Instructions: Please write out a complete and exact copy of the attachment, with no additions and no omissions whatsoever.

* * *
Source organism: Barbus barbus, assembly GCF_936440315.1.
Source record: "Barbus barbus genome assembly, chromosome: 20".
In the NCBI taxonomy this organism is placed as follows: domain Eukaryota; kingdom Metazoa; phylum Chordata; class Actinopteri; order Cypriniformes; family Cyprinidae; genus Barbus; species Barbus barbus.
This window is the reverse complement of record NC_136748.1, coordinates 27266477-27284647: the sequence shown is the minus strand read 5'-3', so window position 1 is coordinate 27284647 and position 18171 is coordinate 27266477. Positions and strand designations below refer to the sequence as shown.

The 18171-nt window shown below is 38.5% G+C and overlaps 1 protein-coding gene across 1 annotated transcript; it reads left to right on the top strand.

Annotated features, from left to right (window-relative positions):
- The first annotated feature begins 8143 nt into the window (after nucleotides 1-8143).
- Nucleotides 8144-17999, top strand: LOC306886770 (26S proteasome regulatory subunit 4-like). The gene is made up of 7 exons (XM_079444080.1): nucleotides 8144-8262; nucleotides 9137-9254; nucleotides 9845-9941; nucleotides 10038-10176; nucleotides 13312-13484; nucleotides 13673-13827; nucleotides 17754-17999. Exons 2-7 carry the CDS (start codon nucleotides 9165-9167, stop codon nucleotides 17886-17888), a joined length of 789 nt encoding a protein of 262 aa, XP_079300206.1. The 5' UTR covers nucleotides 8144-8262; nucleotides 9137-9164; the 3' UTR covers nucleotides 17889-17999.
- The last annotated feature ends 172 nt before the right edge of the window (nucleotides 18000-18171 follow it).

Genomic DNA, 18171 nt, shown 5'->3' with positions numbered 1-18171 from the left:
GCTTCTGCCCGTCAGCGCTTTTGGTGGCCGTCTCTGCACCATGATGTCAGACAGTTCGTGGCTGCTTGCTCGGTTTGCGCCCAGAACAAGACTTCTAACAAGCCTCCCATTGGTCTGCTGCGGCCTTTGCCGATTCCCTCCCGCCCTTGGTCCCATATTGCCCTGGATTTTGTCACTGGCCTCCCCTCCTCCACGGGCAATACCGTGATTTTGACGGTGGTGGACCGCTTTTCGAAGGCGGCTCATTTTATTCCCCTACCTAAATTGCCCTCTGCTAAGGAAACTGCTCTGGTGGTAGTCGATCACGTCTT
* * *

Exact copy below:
Source organism: Barbus barbus, assembly GCF_936440315.1.
Source record: "Barbus barbus genome assembly, chromosome: 20".
In the NCBI taxonomy this organism is placed as follows: domain Eukaryota; kingdom Metazoa; phylum Chordata; class Actinopteri; order Cypriniformes; family Cyprinidae; genus Barbus; species Barbus barbus.
This window is the reverse complement of record NC_136748.1, coordinates 27266477-27284647: the sequence shown is the minus strand read 5'-3', so window position 1 is coordinate 27284647 and position 18171 is coordinate 27266477. Positions and strand designations below refer to the sequence as shown.

The 18171-nt window shown below is 38.5% G+C and overlaps 1 protein-coding gene across 1 annotated transcript; it reads left to right on the top strand.

Annotated features, from left to right (window-relative positions):
- The first annotated feature begins 8143 nt into the window (after nucleotides 1-8143).
- Nucleotides 8144-17999, top strand: LOC306886770 (26S proteasome regulatory subunit 4-like). The gene is made up of 7 exons (XM_079444080.1): nucleotides 8144-8262; nucleotides 9137-9254; nucleotides 9845-9941; nucleotides 10038-10176; nucleotides 13312-13484; nucleotides 13673-13827; nucleotides 17754-17999. Exons 2-7 carry the CDS (start codon nucleotides 9165-9167, stop codon nucleotides 17886-17888), a joined length of 789 nt encoding a protein of 262 aa, XP_079300206.1. The 5' UTR covers nucleotides 8144-8262; nucleotides 9137-9164; the 3' UTR covers nucleotides 17889-17999.
- The last annotated feature ends 172 nt before the right edge of the window (nucleotides 18000-18171 follow it).

Genomic DNA, 18171 nt, shown 5'->3' with positions numbered 1-18171 from the left:
GCTTCTGCCCGTCAGCGCTTTTGGTGGCCGTCTCTGCACCATGATGTCAGACAGTTCGTGGCTGCTTGCTCGGTTTGCGCCCAGAACAAGACTTCTAACAAGCCTCCCATTGGTCTGCTGCGGCCTTTGCCGATTCCCTCCCGCCCTTGGTCCCATATTGCCCTGGATTTTGTCACTGGCCTCCCCTCCTCCACGGGCAATACCGTGATTTTGACGGTGGTGGACCGCTTTTCGAAGGCGGCTCATTTTATTCCCCTACCTAAATTGCCCTCTGCTAAGGAAACTGCTCTGGTGGTAGTCGATCACGTCTT